When using the Motion Planner Ethernet connection feature or the 6K Communication Server, a conflict may occur with dial-up networking properties used by Internet applications such as Microsoft Internet Explorer. Most often this problem will be seen on laptop computers which use dial-up connections for Internet and e-mail access, although some desktop PCs may exhibit the problem as well.
There are two symptoms that may be seen if the above- mentioned problem exists:
1. When attempting to connect to a 6K controller via Ethernet, two dialog windows appear. The "Attempting to Connect" dialog appears but another dialog appears behind it. The hidden dialog comes from dial-up networking settings. The "Attempting to Connect" dialog then counts beyond 60 seconds in its attempt to connect.
2. Dial-up networking was installed but is now removed and Ethernet will still not connect. No obscured dialog box is present behind the "Attempting to Connect" dialog. The "Attempting to Connect" dialog counts beyond 60 seconds.
When dial-up networking is installed or a dial-up connection for Internet Explorer or other Internet applications is installed, it automatically configures the computer to autodial whenever a TCP/IP winsock is attempted.
The following work-around options will affect the behavior of applications that need to use dial-up networking. You will need to reverse this process to re-enable the automatic dialing feature.
Under "Settings/Control Panel" choose "Internet". Clear the AutoDial check box or choose to connect through a local area network instead of a modem. Internet Explorer 4.0 no longer seems to support this feature. Once configured as auto-dial it is always enabled for auto-dial. If this does not work, see Option B.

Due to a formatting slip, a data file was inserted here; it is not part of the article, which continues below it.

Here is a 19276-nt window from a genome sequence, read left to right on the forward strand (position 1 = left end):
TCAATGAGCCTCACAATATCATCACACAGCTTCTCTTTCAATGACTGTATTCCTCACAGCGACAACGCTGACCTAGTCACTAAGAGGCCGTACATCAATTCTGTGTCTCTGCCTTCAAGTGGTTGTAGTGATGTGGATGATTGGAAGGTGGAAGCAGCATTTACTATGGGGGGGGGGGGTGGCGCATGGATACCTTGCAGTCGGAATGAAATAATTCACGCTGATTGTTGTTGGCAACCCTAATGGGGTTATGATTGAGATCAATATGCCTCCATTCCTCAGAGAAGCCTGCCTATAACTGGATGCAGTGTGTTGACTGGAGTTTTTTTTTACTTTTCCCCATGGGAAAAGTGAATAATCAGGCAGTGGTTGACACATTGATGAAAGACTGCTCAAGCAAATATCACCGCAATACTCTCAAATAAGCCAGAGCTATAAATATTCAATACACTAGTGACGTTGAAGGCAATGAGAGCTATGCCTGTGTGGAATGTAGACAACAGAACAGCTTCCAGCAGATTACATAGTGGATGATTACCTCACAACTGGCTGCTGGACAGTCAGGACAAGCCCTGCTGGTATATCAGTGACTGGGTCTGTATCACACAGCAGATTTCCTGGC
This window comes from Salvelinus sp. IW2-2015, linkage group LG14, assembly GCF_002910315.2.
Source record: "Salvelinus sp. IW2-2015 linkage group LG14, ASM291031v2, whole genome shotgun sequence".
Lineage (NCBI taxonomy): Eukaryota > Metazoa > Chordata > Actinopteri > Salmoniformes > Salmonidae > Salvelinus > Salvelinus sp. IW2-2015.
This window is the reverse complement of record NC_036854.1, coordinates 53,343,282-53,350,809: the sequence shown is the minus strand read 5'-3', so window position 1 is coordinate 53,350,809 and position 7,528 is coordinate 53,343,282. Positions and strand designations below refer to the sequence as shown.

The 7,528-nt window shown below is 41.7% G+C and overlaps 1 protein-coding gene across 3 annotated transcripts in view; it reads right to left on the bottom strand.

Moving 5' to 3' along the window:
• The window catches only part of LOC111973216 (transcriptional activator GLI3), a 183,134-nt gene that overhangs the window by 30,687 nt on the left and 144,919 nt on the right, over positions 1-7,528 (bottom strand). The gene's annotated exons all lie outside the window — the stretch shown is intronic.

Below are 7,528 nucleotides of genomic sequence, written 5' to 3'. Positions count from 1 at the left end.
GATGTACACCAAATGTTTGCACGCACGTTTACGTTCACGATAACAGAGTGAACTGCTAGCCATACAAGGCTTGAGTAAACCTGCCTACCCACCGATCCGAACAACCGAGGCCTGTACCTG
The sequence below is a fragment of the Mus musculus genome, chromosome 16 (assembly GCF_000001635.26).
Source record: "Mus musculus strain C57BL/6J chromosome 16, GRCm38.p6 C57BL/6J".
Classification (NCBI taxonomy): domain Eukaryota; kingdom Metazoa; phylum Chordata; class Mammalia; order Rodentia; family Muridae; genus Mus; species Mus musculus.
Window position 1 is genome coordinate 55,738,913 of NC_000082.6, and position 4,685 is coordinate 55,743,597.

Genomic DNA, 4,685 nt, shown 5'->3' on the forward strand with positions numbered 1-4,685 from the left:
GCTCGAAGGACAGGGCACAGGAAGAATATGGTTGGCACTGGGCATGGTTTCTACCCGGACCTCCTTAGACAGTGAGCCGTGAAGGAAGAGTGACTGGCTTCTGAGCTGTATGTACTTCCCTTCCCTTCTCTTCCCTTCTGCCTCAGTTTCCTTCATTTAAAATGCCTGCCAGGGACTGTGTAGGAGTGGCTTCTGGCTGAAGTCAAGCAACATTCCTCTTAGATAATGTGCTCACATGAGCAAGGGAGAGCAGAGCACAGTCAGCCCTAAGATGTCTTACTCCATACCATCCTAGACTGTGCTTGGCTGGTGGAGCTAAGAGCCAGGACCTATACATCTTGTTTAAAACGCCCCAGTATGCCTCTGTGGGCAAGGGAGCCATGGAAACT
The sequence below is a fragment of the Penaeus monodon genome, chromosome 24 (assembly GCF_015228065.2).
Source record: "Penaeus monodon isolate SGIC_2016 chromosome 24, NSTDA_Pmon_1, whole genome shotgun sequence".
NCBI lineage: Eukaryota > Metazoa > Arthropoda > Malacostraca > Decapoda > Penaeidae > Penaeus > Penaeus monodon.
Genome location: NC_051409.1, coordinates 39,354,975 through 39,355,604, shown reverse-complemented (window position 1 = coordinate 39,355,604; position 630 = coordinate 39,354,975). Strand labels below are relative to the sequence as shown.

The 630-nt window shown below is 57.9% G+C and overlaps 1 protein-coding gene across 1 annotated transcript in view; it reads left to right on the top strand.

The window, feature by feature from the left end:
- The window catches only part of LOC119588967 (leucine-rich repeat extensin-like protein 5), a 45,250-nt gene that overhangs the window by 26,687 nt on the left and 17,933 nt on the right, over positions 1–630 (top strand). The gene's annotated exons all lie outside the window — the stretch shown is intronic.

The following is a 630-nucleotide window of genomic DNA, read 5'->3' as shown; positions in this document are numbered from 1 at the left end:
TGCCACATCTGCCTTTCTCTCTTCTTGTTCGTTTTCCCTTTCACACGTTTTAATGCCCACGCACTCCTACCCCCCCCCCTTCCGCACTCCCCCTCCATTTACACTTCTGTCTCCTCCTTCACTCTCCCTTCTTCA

Read "Warnings" listed below before proceeding with Option B. Run the Windows Registry Editor (Regedit) and change the EnableAutodial binary value to 00 00 00 00. This disables the auto-dial feature, allowing Motion Planner (or the Communication Server) to connect to the 6K without conflict.
Using Registry Editor incorrectly can cause serious, system-wide problems that may require you to reinstall Windows to correct them. Microsoft cannot guarantee that any problems resulting from the use of Registry Editor can be solved. Use this tool at your own risk.
1. Run Regedit. From the start menu choose "Start/Run" and type "Regedit". Hit OK.
2. Backup the registry to assist recovery should the registry get corrupted. Use "Registry/Export Registry" and enter a filename for your backup copy.
3. Search for EnableAutodial using "Edit/Find". In the "Find What" box enter "EnableAutodial". Make sure that "Look at Values" is checked.
4. Note the current setting for EnableAutodial (probably 01 00 00 00) and the registry key. (A sample registry key might be HKEY_CURRENT_CONFIG\Software\Microsoft\Windows\CurrentVersion\Internet Settings).
5. Modify the data entry. Highlight the EnableAutodial value and use "Edit/Modify" then enter
"00 00 00 00".
6. Repeat step #3 and #4 for each occurrence of EnableAutodial.